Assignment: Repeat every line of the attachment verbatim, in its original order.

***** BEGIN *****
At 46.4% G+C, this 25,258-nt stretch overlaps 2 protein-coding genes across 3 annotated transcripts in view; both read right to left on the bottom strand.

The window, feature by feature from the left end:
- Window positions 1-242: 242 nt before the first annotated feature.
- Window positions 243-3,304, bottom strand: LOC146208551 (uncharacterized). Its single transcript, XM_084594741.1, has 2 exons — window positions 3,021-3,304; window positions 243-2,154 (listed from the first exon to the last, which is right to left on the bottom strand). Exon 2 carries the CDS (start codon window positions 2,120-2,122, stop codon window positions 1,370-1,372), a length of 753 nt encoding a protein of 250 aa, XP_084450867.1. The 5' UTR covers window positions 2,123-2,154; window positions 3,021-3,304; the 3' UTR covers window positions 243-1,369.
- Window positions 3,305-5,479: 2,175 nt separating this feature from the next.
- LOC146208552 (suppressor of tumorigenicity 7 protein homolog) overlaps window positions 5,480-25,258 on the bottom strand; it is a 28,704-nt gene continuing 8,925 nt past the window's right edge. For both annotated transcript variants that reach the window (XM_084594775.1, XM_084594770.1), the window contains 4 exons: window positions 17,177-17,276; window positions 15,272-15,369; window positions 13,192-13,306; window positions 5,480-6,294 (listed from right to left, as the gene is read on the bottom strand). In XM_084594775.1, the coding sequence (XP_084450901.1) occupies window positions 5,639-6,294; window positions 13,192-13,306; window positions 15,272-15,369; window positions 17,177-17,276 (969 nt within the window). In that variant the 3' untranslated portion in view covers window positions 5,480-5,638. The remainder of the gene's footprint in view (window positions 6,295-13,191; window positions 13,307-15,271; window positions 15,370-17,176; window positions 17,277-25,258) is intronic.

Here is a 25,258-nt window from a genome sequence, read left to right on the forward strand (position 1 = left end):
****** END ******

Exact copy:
At 46.4% G+C, this 25,258-nt stretch overlaps 2 protein-coding genes across 3 annotated transcripts in view; both read right to left on the bottom strand.

The window, feature by feature from the left end:
- Window positions 1-242: 242 nt before the first annotated feature.
- Window positions 243-3,304, bottom strand: LOC146208551 (uncharacterized). Its single transcript, XM_084594741.1, has 2 exons — window positions 3,021-3,304; window positions 243-2,154 (listed from the first exon to the last, which is right to left on the bottom strand). Exon 2 carries the CDS (start codon window positions 2,120-2,122, stop codon window positions 1,370-1,372), a length of 753 nt encoding a protein of 250 aa, XP_084450867.1. The 5' UTR covers window positions 2,123-2,154; window positions 3,021-3,304; the 3' UTR covers window positions 243-1,369.
- Window positions 3,305-5,479: 2,175 nt separating this feature from the next.
- LOC146208552 (suppressor of tumorigenicity 7 protein homolog) overlaps window positions 5,480-25,258 on the bottom strand; it is a 28,704-nt gene continuing 8,925 nt past the window's right edge. For both annotated transcript variants that reach the window (XM_084594775.1, XM_084594770.1), the window contains 4 exons: window positions 17,177-17,276; window positions 15,272-15,369; window positions 13,192-13,306; window positions 5,480-6,294 (listed from right to left, as the gene is read on the bottom strand). In XM_084594775.1, the coding sequence (XP_084450901.1) occupies window positions 5,639-6,294; window positions 13,192-13,306; window positions 15,272-15,369; window positions 17,177-17,276 (969 nt within the window). In that variant the 3' untranslated portion in view covers window positions 5,480-5,638. The remainder of the gene's footprint in view (window positions 6,295-13,191; window positions 13,307-15,271; window positions 15,370-17,176; window positions 17,277-25,258) is intronic.

Here is a 25,258-nt window from a genome sequence, read left to right on the forward strand (position 1 = left end):